Hopefully developers will still keep adding support for using a Razer Hydra, or STEM, for positional tracking for the people who want a larger volume to move through or has a DK1.

    I did back the STEM also because they have promised to be backwards compatible, which means I can enjoy old demos wireless, which almost alone motivates the purchase :D I was a bit disappointed by the shipping delay, but much rather a better product than having it earlier. I mean, I’ve gotten used to thinking that way with Oculus ;) Even though I did get the DK1… and the DK2 first day.. uh… yeah.

  • Roy

    Sooooo no one is going to ask about the stuff on your head, which you don’t appear to mention in the article?

    I think I know quite a bit about the Steam (followed the kickstarter but couldn’t justify the cost) and having both a hydra and a rift (and a lot of fun with Zombies on the Holodeck and HL2 VR) I assume this is trying to solve the problem of associating the controller position to that of your head?

    I was under the impression that the Stem was going to be using a fixed place base station, like the hydra, but this seems like the approach that a lot of the fully mobile VR solutions (like project holodeck) have been adopting by having the base station on your body.

    Any insight as to what it’s doing or whether this is something they’re looking at? I.e. a wearable “VR” base station?

    • Alkapwn

      I believe that the thing on his head is actually just a stripped down version of the new STEM with IMU and EM. This would provide Positional tracking for the DK1. And as an added benefit they can perfectly co-ordinate the head and hand positions in relation to each other.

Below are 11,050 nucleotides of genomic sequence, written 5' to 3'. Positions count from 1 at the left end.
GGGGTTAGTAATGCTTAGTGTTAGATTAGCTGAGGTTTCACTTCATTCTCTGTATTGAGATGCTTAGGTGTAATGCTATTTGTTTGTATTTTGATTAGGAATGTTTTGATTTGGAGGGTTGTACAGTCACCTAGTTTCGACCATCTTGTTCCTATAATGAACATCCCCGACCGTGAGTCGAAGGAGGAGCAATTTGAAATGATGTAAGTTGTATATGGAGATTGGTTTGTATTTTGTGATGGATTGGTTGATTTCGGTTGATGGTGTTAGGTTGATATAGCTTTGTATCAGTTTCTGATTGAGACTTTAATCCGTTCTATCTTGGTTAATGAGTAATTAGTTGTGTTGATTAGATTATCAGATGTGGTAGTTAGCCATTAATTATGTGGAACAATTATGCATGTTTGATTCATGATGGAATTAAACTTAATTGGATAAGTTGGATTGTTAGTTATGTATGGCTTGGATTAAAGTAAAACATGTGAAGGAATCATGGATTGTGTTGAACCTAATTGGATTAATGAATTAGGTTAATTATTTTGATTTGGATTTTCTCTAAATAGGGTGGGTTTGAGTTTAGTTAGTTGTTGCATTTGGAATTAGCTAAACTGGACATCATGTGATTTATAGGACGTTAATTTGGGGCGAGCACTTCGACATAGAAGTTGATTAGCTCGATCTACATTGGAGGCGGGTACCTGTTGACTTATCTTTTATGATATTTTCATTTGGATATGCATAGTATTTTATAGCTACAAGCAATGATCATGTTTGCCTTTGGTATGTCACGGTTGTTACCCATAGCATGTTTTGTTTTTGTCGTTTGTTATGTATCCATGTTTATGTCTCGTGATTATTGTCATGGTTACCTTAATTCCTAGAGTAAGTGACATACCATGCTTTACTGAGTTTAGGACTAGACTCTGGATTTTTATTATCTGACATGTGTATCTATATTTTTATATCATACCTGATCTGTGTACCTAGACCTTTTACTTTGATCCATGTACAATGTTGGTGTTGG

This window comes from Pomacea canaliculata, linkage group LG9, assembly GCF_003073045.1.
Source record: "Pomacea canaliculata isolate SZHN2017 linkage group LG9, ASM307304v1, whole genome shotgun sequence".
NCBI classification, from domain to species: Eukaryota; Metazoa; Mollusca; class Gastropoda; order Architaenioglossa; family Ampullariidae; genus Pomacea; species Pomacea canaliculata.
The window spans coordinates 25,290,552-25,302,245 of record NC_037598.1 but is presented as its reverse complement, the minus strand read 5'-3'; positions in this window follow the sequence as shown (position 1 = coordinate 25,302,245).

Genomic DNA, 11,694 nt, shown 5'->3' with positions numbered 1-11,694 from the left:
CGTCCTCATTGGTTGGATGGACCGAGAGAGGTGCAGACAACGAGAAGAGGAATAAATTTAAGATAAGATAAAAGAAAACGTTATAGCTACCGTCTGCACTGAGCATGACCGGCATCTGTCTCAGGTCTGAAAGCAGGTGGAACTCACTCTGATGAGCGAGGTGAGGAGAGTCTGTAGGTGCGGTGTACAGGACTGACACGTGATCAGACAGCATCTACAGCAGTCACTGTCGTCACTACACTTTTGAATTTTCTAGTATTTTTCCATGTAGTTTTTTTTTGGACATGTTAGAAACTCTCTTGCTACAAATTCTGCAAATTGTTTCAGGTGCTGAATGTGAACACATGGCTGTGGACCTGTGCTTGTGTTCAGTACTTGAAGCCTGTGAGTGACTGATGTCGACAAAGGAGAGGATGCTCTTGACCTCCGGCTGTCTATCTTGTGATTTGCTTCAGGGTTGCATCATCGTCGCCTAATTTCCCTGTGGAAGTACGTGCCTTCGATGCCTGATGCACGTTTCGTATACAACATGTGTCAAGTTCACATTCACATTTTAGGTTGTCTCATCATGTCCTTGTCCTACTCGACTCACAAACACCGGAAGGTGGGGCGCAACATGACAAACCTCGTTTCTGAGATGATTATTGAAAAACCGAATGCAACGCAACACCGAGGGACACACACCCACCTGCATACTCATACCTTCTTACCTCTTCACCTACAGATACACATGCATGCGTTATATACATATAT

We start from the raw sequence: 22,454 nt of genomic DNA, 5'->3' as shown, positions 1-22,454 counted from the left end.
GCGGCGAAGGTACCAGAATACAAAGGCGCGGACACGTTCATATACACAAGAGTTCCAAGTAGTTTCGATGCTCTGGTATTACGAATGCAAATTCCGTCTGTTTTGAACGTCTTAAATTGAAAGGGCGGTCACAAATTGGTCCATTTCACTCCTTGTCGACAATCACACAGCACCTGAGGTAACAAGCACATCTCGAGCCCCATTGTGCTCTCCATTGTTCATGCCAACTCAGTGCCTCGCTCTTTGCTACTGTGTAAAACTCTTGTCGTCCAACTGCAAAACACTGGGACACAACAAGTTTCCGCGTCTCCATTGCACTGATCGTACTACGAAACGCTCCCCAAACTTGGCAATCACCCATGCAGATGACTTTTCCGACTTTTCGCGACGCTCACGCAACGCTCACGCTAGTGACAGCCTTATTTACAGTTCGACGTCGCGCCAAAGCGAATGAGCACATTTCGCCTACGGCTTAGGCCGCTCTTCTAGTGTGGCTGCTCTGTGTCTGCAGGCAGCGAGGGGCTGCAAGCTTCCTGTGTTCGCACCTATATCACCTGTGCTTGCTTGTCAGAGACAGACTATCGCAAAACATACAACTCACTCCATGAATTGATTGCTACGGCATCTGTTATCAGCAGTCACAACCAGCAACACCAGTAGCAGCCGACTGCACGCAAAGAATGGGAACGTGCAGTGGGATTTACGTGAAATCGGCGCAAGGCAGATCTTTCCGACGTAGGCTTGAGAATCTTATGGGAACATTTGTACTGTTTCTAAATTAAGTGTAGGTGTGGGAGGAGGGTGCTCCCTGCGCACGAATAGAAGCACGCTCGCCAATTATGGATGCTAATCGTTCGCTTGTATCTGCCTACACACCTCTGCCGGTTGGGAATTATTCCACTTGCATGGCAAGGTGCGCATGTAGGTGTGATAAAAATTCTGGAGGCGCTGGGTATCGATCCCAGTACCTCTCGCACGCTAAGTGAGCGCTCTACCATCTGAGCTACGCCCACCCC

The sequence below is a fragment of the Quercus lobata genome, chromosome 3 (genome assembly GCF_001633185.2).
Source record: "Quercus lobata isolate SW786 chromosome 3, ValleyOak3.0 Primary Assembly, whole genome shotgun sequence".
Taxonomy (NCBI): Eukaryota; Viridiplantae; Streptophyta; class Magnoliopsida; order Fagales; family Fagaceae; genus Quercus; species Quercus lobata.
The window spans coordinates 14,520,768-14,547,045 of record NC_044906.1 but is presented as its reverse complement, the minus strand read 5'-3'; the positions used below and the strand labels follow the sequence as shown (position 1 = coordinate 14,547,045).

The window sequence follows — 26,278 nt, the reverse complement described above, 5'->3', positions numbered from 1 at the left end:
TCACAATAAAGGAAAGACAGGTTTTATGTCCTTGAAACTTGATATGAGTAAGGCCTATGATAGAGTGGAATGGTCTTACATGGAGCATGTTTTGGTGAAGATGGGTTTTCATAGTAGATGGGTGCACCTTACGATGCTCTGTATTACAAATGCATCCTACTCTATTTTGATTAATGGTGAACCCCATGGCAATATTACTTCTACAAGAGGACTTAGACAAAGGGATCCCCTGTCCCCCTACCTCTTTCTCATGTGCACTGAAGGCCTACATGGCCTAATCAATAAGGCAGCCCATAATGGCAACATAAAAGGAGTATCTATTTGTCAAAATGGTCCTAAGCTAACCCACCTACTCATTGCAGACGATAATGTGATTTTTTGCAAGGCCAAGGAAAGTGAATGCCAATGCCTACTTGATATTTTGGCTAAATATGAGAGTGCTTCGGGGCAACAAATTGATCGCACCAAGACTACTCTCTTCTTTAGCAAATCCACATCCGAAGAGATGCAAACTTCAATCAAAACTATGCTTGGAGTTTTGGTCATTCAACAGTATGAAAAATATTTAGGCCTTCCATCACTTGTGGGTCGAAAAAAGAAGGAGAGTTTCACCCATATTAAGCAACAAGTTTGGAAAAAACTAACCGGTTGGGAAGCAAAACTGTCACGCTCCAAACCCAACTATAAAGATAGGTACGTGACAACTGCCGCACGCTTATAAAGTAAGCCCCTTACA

• Roy

        Yeah, good call. That makes perfect sense :)

  • MaxSmalls

    Just wanted to clarify what the significance of the SDK acting as a standard API is. It’s actually closer to what Direct X does or more specifically the Direct-Input part of it. They are acting as a standard set of methods/functions between the drivers and software for the developer (or not as accurately, think of it as a list of commands that a game can call that doesn’t change no matter what device talks to it). So basically, it’s going to be the piece that stands between the driver and the software. The significance here is that if a game developer talks to the SDK rather than the devices themselves, they automatically support any hardware that implements the SDK or more likely, any driver that implements it. So to use graphics cards as a reference, a game does not support specifically a video card like in the olden days… the game uses either Direct-X (Direct 3D) or OpenGL. The developer does not need to know anything about the video card as long as the video card’s driver knows how to make the hardware do what the API (Direct3D or OpenGL) is asking it to do. On the flip side, the video card company doesn’t need to know how other video card manufacturers actually make their card display the graphics. They also don’t have to maintain their own API per a device or even worse make developers talk directly to their hardware.

    • MaxSmalls

      Whoops, forgot to put the point. So the point is that if they open their SDK as an API anyone can use, it means I could take a Wii-Remote, a Kinect, Leap Motion, or a PS Move controller, implement their API for it, and suddenly those controllers would work without the need for a developer to specifically add them to their software (obviously as long as I can find a way to make each of those devices fully implement the API).